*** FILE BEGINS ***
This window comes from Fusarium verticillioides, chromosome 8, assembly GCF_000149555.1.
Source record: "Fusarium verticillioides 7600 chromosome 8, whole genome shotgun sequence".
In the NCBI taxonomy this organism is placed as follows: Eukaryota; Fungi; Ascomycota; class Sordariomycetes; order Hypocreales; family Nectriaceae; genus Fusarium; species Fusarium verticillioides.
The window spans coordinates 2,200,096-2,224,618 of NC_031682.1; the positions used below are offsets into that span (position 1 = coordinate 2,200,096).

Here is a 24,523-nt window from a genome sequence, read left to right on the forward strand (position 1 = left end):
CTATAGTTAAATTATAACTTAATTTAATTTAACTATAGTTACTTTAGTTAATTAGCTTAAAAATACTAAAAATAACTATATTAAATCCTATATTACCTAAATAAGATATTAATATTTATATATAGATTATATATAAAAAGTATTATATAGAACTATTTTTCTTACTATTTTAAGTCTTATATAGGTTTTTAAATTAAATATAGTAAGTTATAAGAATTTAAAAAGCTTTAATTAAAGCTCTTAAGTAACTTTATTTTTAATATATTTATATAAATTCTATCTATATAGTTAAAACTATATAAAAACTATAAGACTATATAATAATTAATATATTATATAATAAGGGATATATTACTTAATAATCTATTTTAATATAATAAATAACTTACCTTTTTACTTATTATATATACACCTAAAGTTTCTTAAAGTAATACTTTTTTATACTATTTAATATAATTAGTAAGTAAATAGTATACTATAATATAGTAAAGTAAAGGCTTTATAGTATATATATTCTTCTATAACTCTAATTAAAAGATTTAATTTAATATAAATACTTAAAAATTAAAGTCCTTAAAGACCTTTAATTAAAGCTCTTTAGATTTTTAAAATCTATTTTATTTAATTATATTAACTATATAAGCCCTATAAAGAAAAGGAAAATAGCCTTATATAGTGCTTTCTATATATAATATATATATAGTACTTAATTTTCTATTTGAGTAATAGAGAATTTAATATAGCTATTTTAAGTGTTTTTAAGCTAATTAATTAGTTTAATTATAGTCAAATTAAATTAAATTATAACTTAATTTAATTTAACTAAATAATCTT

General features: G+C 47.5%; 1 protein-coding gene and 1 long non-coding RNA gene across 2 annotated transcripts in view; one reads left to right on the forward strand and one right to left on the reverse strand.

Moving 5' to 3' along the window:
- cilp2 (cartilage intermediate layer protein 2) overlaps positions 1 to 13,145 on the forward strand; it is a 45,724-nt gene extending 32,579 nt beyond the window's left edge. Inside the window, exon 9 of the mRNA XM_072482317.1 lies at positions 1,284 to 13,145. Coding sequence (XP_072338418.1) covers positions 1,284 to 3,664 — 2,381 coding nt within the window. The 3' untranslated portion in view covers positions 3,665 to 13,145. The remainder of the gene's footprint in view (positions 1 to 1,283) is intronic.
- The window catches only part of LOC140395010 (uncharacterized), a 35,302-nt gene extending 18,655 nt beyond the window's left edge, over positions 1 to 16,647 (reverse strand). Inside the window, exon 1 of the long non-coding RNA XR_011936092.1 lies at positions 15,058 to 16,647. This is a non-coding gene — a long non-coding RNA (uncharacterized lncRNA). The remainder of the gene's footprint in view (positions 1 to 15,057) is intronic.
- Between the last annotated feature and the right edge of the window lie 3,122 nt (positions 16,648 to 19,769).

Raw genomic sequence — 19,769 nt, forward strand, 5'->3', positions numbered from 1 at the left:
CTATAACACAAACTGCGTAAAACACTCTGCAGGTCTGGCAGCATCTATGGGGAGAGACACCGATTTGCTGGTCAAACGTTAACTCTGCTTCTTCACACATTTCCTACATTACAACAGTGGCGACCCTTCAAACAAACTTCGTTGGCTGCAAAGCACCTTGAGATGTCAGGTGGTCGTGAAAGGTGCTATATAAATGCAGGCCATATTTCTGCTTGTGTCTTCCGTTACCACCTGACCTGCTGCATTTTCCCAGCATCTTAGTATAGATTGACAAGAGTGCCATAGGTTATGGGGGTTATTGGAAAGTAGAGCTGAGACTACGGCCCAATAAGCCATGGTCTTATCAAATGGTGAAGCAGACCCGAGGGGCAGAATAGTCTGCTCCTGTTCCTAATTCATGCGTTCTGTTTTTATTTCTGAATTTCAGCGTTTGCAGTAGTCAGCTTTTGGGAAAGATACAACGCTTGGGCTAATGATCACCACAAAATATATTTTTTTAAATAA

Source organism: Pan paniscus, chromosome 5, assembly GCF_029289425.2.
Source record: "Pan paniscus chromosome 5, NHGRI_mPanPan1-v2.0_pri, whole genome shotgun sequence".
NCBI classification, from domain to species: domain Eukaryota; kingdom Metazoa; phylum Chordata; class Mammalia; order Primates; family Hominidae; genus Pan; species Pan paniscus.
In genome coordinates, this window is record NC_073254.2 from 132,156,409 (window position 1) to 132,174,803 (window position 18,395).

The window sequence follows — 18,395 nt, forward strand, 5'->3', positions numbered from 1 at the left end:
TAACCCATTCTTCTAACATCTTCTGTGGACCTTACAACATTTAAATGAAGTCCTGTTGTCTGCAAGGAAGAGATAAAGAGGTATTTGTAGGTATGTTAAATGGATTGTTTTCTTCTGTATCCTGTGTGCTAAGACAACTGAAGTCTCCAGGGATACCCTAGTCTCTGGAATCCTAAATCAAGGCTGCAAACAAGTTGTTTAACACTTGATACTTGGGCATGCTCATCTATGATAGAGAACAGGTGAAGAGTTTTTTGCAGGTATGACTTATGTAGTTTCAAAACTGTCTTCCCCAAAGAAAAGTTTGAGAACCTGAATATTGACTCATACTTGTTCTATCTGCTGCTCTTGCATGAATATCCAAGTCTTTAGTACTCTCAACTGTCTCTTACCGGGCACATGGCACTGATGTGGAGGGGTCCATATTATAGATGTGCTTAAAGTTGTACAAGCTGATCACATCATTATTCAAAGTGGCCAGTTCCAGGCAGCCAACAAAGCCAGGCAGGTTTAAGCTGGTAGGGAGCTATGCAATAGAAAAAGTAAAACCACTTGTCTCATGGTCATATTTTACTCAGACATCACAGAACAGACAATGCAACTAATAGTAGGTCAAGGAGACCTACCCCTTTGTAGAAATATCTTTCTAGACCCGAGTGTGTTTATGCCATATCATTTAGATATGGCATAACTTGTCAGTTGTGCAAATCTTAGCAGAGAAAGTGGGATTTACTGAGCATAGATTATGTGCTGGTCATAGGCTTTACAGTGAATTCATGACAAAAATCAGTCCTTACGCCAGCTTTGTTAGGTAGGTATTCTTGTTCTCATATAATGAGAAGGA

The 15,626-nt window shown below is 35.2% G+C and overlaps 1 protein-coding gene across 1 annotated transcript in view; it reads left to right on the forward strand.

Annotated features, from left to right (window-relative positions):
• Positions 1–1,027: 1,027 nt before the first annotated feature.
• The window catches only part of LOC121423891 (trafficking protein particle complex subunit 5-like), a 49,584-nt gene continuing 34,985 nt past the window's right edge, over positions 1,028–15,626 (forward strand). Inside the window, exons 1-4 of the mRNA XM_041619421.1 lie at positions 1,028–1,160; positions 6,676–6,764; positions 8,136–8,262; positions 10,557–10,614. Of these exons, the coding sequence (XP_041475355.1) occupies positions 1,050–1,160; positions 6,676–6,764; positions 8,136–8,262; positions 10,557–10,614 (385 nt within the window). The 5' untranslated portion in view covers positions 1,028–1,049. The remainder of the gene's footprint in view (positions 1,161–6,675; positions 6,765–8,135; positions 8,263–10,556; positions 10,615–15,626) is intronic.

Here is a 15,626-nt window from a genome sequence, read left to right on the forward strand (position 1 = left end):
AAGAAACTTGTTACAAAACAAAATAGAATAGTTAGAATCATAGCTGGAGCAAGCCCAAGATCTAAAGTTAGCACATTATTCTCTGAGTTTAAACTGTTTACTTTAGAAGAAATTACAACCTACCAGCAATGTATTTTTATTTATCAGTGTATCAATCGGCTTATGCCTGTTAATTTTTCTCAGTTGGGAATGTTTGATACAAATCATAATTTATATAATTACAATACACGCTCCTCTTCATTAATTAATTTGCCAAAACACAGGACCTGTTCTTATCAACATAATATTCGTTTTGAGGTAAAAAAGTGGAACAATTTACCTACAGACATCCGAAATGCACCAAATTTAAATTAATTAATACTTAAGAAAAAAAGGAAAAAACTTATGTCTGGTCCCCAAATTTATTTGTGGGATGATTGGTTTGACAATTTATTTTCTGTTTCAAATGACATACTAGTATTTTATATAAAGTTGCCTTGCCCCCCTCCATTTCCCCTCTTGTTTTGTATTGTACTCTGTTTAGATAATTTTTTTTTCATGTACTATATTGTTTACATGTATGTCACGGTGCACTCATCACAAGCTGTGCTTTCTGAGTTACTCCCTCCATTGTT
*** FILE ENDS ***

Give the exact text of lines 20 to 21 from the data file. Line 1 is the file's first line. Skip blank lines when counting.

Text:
The 15,626-nt window shown below is 35.2% G+C and overlaps 1 protein-coding gene across 1 annotated transcript in view; it reads left to right on the forward strand.

Annotated features, from left to right (window-relative positions):